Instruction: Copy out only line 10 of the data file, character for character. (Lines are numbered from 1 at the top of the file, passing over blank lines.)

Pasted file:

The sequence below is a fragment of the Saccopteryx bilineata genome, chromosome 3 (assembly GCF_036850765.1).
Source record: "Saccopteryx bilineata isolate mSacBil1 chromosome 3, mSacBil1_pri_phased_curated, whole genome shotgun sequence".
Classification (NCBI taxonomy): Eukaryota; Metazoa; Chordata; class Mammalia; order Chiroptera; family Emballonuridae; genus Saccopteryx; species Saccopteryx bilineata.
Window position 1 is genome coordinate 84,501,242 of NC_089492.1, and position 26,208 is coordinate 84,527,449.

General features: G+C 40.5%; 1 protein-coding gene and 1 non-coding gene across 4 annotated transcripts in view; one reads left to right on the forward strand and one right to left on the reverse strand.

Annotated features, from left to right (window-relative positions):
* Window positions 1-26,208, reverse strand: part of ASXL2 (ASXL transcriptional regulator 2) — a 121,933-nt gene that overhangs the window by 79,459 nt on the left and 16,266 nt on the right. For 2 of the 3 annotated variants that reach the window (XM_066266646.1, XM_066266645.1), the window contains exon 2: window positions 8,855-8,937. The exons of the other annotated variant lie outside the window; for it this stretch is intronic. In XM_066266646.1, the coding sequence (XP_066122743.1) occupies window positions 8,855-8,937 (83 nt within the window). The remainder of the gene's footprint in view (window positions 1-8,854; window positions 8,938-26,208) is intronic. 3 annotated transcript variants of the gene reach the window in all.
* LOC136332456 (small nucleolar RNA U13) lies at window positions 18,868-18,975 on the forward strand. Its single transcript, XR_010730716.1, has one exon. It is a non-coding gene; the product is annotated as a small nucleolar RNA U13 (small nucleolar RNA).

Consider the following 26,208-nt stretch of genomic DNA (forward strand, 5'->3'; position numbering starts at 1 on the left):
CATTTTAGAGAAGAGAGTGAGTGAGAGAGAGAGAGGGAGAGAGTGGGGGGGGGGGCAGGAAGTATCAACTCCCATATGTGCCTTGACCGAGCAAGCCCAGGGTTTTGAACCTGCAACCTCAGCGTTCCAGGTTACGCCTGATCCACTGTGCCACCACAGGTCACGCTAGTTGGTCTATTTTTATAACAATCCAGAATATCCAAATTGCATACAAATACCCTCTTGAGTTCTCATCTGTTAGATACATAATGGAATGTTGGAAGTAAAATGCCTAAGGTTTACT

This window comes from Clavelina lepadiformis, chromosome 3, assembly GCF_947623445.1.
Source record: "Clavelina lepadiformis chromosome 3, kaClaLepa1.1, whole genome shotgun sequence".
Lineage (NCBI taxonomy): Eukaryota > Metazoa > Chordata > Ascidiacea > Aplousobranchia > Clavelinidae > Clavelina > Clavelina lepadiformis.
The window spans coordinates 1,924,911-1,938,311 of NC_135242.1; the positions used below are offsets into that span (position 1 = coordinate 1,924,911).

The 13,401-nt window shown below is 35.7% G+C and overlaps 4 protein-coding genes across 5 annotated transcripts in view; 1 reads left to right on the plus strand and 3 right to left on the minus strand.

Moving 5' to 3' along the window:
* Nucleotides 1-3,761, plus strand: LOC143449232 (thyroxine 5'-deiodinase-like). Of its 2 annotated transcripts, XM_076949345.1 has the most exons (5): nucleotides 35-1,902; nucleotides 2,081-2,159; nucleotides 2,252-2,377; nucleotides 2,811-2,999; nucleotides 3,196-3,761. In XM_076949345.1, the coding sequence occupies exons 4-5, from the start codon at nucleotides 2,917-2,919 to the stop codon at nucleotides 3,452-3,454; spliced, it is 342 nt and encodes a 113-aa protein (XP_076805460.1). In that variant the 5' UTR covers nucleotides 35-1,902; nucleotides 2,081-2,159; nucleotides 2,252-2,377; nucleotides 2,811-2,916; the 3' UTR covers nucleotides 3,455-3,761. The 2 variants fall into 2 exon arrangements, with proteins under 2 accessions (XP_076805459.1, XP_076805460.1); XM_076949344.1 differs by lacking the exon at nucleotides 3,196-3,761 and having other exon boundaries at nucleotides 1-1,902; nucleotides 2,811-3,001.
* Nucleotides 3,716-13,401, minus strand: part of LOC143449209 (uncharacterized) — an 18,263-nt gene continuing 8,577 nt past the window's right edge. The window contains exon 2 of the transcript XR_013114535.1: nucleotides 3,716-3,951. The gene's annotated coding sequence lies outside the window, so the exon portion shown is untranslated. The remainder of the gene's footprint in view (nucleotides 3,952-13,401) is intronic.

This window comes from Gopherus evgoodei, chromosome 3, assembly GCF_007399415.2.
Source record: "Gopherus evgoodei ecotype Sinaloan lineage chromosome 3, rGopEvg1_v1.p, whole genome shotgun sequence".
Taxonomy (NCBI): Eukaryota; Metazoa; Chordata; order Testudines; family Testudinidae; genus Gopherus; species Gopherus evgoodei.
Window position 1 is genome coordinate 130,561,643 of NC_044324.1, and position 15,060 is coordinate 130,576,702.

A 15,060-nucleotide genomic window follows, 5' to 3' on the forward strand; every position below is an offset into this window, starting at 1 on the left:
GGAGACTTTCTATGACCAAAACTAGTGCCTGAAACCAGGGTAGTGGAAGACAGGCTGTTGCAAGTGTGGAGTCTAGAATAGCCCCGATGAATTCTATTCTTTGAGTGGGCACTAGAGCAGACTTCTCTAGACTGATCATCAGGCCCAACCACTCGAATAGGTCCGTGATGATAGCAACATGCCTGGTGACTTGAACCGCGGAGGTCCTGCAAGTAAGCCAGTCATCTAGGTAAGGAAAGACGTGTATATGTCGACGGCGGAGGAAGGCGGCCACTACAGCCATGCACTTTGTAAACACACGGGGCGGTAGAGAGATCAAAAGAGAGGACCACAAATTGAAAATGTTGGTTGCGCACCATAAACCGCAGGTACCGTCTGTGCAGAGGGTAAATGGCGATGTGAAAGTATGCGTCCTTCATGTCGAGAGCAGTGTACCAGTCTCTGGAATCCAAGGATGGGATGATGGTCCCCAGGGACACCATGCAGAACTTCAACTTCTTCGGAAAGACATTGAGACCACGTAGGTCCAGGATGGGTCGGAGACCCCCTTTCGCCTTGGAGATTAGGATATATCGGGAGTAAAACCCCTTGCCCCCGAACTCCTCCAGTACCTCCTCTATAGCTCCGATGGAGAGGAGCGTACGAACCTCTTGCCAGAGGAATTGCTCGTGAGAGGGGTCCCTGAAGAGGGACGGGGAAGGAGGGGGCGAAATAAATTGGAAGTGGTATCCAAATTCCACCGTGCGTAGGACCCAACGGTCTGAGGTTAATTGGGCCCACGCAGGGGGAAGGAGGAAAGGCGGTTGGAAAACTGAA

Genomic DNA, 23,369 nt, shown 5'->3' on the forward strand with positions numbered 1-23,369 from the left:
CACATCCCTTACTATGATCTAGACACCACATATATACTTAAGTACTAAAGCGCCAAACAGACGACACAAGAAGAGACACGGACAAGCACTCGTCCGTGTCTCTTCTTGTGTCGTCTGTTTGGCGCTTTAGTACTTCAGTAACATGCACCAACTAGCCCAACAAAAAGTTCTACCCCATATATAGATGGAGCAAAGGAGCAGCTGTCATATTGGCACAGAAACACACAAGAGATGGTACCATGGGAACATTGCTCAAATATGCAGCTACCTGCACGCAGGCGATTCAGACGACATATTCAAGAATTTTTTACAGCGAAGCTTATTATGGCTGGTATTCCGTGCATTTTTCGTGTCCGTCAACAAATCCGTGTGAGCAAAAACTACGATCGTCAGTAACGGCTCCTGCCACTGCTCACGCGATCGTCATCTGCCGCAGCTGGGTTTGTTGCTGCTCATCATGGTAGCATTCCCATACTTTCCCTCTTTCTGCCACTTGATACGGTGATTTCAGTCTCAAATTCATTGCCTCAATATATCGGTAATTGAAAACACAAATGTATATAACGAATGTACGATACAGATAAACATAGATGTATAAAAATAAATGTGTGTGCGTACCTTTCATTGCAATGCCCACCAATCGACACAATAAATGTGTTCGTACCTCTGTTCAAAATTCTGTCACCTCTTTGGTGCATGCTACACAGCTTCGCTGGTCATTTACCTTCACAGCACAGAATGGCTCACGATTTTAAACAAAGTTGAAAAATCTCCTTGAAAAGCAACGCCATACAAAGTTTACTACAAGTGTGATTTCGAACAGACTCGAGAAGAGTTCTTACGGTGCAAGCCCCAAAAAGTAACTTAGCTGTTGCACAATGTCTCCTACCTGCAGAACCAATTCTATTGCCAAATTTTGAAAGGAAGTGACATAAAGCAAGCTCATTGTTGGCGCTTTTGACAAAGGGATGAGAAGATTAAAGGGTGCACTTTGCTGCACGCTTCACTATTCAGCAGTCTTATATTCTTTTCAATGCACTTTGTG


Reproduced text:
CATTTTAGAGAAGAGAGTGAGTGAGAGAGAGAGAGGGAGAGAGTGGGGGGGGGGGCAGGAAGTATCAACTCCCATATGTGCCTTGACCGAGCAAGCCCAGGGTTTTGAACCTGCAACCTCAGCGTTCCAGGTTACGCCTGATCCACTGTGCCACCACAGGTCACGCTAGTTGGTCTATTTTTATAACAATCCAGAATATCCAAATTGCATACAAATACCCTCTTGAGTTCTCATCTGTTAGATACATAATGGAATGTTGGAAGTAAAATGCCTAAGGTTTACT